Is Texas Instruments a Good Stock to Buy?
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Texas Instruments Incorporated (NASDAQ:TXN) joined the NASDAQ 100 index earlier this year, but the stock isn’t seeing much of a boost; at the time it joined, it was trading up from the beginning of 2012, but it is currently down 7% year to date while the index itself is up about 20%. Texas Instruments designs semiconductors and produces analog products, processors, and, yes, calculators.
The fall in the stock price has come alongside a decline in Texas Instruments’ business; in the second quarter of 2012, revenue was down 4% compared to the second quarter of 2011. Expenses were a bit higher, though most of the higher costs came from R&D and from acquisition expenses. Seeing higher R&D expenses isn’t quite a problem for a tech-oriented company, and the acquisition expenses are likely to be non-recurring. In the first half of the year, gross profits were down 9% and higher fixed expenses brought net income down even further. On a segment basis, the analog-related business was down slightly in terms of operating income, with the embedded processing and wireless segments seeing larger declines both in absolute and (as they are smaller contributors to the company) relative terms.
At a market capitalization of about $31 billion, Texas Instruments Incorporated trades at 20 times trailing earnings. Even ignoring R&D and acquisition expenses, the company’s net income is down compared to a year ago, so this pricing seems a bit high to us. Wall Street analysts expect to see growth from the business next year up to $2.09 in earnings per share, which implies a forward multiple of 13. Given the company’s 3% dividend yield, we think 13x might be a fair valuation, but Texas Instruments will have to execute a turnaround in order to get to that point.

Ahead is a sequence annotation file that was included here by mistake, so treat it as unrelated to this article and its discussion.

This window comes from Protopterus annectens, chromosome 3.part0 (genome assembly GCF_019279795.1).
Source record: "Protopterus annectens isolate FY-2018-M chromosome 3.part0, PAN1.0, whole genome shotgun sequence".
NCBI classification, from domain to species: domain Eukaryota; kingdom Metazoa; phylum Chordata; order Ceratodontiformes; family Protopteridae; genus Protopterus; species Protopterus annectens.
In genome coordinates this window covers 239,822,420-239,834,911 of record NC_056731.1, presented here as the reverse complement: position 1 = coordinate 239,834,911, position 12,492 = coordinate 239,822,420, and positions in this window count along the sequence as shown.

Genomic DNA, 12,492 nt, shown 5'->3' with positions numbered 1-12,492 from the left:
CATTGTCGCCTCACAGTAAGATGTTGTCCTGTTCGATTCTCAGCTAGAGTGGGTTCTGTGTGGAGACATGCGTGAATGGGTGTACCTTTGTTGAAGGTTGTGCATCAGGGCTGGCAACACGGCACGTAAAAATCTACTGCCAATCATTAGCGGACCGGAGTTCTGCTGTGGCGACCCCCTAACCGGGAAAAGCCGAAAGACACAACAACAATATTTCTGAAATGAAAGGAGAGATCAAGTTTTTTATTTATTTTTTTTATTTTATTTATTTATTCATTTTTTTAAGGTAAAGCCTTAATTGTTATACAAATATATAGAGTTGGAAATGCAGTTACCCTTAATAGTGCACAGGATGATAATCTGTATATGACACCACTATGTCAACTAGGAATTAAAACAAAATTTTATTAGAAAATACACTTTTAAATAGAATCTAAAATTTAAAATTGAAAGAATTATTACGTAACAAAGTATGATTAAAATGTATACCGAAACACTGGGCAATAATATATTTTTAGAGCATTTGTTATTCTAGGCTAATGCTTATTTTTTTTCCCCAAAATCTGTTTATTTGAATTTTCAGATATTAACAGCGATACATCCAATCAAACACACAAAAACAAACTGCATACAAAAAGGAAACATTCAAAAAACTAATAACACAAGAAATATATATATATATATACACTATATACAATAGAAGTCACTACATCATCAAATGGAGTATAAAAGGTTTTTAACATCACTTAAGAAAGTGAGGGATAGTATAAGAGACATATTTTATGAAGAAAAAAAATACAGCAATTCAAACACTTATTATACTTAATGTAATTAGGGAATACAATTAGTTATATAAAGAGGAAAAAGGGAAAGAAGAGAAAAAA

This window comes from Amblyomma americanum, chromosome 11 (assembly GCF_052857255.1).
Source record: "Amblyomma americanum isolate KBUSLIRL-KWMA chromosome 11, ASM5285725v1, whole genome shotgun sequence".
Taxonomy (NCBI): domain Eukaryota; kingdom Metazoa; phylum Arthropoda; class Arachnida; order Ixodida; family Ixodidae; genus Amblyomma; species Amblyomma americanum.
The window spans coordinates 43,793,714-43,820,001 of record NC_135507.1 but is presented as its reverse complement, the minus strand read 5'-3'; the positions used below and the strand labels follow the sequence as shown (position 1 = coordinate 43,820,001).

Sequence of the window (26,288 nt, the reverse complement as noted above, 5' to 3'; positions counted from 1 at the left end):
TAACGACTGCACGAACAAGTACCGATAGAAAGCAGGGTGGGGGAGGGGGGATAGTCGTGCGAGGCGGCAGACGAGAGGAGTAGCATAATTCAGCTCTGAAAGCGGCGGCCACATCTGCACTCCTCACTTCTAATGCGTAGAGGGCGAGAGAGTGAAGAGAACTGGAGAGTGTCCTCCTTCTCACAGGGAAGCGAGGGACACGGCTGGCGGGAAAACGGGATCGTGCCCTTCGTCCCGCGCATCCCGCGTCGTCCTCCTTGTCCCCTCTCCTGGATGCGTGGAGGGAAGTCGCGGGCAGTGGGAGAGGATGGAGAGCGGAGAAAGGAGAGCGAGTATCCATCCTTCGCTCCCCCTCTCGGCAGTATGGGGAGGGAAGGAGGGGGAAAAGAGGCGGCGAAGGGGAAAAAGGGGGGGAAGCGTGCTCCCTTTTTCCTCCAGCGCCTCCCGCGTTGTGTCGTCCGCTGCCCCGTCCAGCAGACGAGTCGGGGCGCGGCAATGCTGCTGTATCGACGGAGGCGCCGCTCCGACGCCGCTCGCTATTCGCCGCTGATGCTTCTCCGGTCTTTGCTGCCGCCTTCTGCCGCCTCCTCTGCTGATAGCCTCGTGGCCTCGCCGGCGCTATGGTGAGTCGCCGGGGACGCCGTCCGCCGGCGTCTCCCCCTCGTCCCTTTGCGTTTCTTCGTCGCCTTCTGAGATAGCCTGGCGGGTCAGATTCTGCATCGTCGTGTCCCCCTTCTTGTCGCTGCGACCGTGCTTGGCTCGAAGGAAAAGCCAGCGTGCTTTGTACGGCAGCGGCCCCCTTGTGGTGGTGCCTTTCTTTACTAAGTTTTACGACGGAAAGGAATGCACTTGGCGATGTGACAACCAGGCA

Some hedge funds showed increased interest in Texas Instruments Incorporated during the second quarter of the year. Jean-Marie Eveillard’s First Eagle Investment Management slightly increased its stake and finished June with 8.6 million shares of the stock in its portfolio. First Eagle has been a major investor in the stock for over a year (find more stocks owned by First Eagle Investment Management). International Value Advisers, managed by Charles de Vaulx, increased the size of its position by 12% to 3.9 million shares (see more stock picks from International Value Advisers).
We would compare Texas Instruments to QUALCOMM, Inc. (NASDAQ: QCOM), StMicroelectronics N.V., (NYSE: STM), International Business Machines Corp. (NYSE: IBM), and Hewlett-Packard Company (NYSE: HPQ). StMicroelectronics is expected to lose money in 2012, and its stock price has dropped 14% over the last year. With a revenue decline of 16% last quarter compared to a year ago, the company is doing even worse business-wise than Texas Instruments, yet its forward P/E of 14 (as it is expected to be profitable next year) is about the same. We think that Texas Instruments is a safer buy. Hewlett-Packard is also struggling: revenue down, stock price down, the works. Once again the sell-side expects a recovery, and in this case they are much more bullish than the market. The forward P/E for HP is only 4, and it made our list of the most popular technology stocks among hedge funds as value investors took an interest. We would want to take a closer look, but that number is quite appealing.
Giant IBM and Qualcomm joined HP as popular tech stocks hedge funds liked, and their businesses are on more stable ground. They trade at 15 and 18 times trailing earnings, respectively, and as such are cheaper than Texas Instruments on that basis. Their forward P/Es are about the same as that of TI, but we like that these companies have delivered more of those expected earnings already and so do not need to rely as much on growth. Of course, the fact that these larger companies also increased their earnings in their most recent quarter compared to a year ago (Qualcomm by 17%) gives us further confidence that they are better buys than Texas Instruments.
This article is written by Matt Doiron and edited by Meena Krishnamsetty. They don't own shares in any of the stocks mentioned in this article. The Motley Fool owns shares of International Business Machines and Qualcomm. Try any of our Foolish newsletter services free for 30 days. We Fools may not all hold the same opinions, but we all believe that considering a diverse range of insights makes us better investors. The Motley Fool has a disclosure policy.If you have questions about this post or the Fool’s blog network, click here for information.